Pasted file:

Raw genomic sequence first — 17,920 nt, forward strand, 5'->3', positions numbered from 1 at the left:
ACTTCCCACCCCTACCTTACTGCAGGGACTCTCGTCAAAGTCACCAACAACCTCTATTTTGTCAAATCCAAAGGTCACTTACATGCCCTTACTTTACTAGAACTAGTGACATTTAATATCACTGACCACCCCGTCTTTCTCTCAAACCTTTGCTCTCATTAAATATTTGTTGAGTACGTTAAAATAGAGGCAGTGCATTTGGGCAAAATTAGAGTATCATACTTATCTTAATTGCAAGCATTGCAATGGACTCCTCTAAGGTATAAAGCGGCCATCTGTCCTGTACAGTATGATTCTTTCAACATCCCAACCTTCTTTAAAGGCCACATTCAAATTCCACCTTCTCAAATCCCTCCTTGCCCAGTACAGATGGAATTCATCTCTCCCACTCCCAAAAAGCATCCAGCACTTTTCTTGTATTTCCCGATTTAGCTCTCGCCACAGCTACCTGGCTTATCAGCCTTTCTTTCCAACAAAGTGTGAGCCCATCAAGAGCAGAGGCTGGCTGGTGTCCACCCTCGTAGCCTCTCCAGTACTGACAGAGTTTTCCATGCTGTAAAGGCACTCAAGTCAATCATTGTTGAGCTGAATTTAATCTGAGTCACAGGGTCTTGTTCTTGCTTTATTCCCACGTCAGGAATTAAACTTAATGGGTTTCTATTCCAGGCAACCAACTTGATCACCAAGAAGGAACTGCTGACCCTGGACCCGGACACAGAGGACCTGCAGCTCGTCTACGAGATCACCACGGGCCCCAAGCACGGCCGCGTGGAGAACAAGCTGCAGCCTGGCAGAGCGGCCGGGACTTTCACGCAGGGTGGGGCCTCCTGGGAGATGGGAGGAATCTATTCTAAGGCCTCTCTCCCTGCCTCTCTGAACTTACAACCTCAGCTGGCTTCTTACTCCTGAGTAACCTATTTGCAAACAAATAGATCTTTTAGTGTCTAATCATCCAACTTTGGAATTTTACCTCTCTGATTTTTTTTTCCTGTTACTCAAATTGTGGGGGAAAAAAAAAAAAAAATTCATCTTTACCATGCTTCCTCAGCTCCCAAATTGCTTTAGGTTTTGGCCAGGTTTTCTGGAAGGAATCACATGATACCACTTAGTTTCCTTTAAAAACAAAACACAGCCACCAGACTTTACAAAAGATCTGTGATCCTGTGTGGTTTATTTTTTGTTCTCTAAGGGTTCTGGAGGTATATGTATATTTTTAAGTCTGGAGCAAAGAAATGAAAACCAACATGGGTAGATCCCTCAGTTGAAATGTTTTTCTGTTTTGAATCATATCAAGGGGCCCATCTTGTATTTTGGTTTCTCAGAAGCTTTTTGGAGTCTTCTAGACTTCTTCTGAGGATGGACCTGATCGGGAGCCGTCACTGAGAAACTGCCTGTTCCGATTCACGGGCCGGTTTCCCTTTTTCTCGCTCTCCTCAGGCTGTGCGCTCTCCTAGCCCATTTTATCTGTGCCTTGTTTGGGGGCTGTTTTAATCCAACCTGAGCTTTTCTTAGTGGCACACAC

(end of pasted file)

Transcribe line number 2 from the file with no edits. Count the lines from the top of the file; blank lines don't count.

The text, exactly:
ACTTCCCACCCCTACCTTACTGCAGGGACTCTCGTCAAAGTCACCAACAACCTCTATTTTGTCAAATCCAAAGGTCACTTACATGCCCTTACTTTACTAGAACTAGTGACATTTAATATCACTGACCACCCCGTCTTTCTCTCAAACCTTTGCTCTCATTAAATATTTGTTGAGTACGTTAAAATAGAGGCAGTGCATTTGGGCAAAATTAGAGTATCATACTTATCTTAATTGCAAGCATTGCAATGGACTCCTCTAAGGTATAAAGCGGCCATCTGTCCTGTACAGTATGATTCTTTCAACATCCCAACCTTCTTTAAAGGCCACATTCAAATTCCACCTTCTCAAATCCCTCCTTGCCCAGTACAGATGGAATTCATCTCTCCCACTCCCAAAAAGCATCCAGCACTTTTCTTGTATTTCCCGATTTAGCTCTCGCCACAGCTACCTGGCTTATCAGCCTTTCTTTCCAACAAAGTGTGAGCCCATCAAGAGCAGAGGCTGGCTGGTGTCCACCCTCGTAGCCTCTCCAGTACTGACAGAGTTTTCCATGCTGTAAAGGCACTCAAGTCAATCATTGTTGAGCTGAATTTAATCTGAGTCACAGGGTCTTGTTCTTGCTTTATTCCCACGTCAGGAATTAAACTTAATGGGTTTCTATTCCAGGCAACCAACTTGATCACCAAGAAGGAACTGCTGACCCTGGACCCGGACACAGAGGACCTGCAGCTCGTCTACGAGATCACCACGGGCCCCAAGCACGGCCGCGTGGAGAACAAGCTGCAGCCTGGCAGAGCGGCCGGGACTTTCACGCAGGGTGGGGCCTCCTGGGAGATGGGAGGAATCTATTCTAAGGCCTCTCTCCCTGCCTCTCTGAACTTACAACCTCAGCTGGCTTCTTACTCCTGAGTAACCTATTTGCAAACAAATAGATCTTTTAGTGTCTAATCATCCAACTTTGGAATTTTACCTCTCTGATTTTTTTTTCCTGTTACTCAAATTGTGGGGGAAAAAAAAAAAAAAATTCATCTTTACCATGCTTCCTCAGCTCCCAAATTGCTTTAGGTTTTGGCCAGGTTTTCTGGAAGGAATCACATGATACCACTTAGTTTCCTTTAAAAACAAAACACAGCCACCAGACTTTACAAAAGATCTGTGATCCTGTGTGGTTTATTTTTTGTTCTCTAAGGGTTCTGGAGGTATATGTATATTTTTAAGTCTGGAGCAAAGAAATGAAAACCAACATGGGTAGATCCCTCAGTTGAAATGTTTTTCTGTTTTGAATCATATCAAGGGGCCCATCTTGTATTTTGGTTTCTCAGAAGCTTTTTGGAGTCTTCTAGACTTCTTCTGAGGATGGACCTGATCGGGAGCCGTCACTGAGAAACTGCCTGTTCCGATTCACGGGCCGGTTTCCCTTTTTCTCGCTCTCCTCAGGCTGTGCGCTCTCCTAGCCCATTTTATCTGTGCCTTGTTTGGGGGCTGTTTTAATCCAACCTGAGCTTTTCTTAGTGGCACACAC